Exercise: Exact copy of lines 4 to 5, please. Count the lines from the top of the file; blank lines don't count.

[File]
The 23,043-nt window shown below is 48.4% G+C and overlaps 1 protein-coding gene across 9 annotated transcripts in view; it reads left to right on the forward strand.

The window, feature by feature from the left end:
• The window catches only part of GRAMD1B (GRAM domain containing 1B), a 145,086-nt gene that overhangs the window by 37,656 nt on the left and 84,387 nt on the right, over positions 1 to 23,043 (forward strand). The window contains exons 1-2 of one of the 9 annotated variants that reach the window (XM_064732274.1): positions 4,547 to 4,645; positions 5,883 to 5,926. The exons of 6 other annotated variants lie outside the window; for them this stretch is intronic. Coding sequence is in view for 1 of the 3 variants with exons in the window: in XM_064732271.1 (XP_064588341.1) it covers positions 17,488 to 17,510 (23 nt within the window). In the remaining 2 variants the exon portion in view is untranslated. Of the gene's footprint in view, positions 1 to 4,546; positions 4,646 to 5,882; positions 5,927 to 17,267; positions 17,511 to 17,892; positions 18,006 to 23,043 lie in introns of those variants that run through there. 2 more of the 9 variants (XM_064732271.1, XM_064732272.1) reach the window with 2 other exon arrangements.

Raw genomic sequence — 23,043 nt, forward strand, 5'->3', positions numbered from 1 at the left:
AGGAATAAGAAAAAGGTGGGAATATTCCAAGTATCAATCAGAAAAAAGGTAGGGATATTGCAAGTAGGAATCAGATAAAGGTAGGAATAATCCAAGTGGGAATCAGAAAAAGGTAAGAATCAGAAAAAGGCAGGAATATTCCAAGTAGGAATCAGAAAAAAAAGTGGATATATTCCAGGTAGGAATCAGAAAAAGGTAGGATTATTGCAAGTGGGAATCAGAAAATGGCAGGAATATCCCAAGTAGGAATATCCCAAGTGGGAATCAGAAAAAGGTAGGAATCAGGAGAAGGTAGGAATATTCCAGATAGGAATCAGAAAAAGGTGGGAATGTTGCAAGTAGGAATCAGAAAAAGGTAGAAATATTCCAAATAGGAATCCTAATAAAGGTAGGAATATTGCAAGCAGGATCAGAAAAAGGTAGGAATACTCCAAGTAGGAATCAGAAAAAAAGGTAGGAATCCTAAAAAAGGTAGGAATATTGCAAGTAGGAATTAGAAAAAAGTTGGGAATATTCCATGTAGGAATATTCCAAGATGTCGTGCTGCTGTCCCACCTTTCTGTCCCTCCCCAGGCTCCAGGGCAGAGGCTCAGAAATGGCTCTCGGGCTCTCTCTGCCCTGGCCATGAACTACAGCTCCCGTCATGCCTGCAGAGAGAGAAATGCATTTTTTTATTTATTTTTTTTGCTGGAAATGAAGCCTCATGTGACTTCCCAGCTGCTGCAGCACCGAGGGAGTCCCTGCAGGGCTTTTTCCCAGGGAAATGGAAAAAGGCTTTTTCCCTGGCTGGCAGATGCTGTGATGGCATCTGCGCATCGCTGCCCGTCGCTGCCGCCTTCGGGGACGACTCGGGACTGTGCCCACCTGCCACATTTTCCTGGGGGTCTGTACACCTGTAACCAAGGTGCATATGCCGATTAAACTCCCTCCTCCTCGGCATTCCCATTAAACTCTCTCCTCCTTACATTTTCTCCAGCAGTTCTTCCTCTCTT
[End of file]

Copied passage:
Raw genomic sequence — 23,043 nt, forward strand, 5'->3', positions numbered from 1 at the left:
AGGAATAAGAAAAAGGTGGGAATATTCCAAGTATCAATCAGAAAAAAGGTAGGGATATTGCAAGTAGGAATCAGATAAAGGTAGGAATAATCCAAGTGGGAATCAGAAAAAGGTAAGAATCAGAAAAAGGCAGGAATATTCCAAGTAGGAATCAGAAAAAAAAGTGGATATATTCCAGGTAGGAATCAGAAAAAGGTAGGATTATTGCAAGTGGGAATCAGAAAATGGCAGGAATATCCCAAGTAGGAATATCCCAAGTGGGAATCAGAAAAAGGTAGGAATCAGGAGAAGGTAGGAATATTCCAGATAGGAATCAGAAAAAGGTGGGAATGTTGCAAGTAGGAATCAGAAAAAGGTAGAAATATTCCAAATAGGAATCCTAATAAAGGTAGGAATATTGCAAGCAGGATCAGAAAAAGGTAGGAATACTCCAAGTAGGAATCAGAAAAAAAGGTAGGAATCCTAAAAAAGGTAGGAATATTGCAAGTAGGAATTAGAAAAAAGTTGGGAATATTCCATGTAGGAATATTCCAAGATGTCGTGCTGCTGTCCCACCTTTCTGTCCCTCCCCAGGCTCCAGGGCAGAGGCTCAGAAATGGCTCTCGGGCTCTCTCTGCCCTGGCCATGAACTACAGCTCCCGTCATGCCTGCAGAGAGAGAAATGCATTTTTTTATTTATTTTTTTTGCTGGAAATGAAGCCTCATGTGACTTCCCAGCTGCTGCAGCACCGAGGGAGTCCCTGCAGGGCTTTTTCCCAGGGAAATGGAAAAAGGCTTTTTCCCTGGCTGGCAGATGCTGTGATGGCATCTGCGCATCGCTGCCCGTCGCTGCCGCCTTCGGGGACGACTCGGGACTGTGCCCACCTGCCACATTTTCCTGGGGGTCTGTACACCTGTAACCAAGGTGCATATGCCGATTAAACTCCCTCCTCCTCGGCATTCCCATTAAACTCTCTCCTCCTTACATTTTCTCCAGCAGTTCTTCCTCTCTT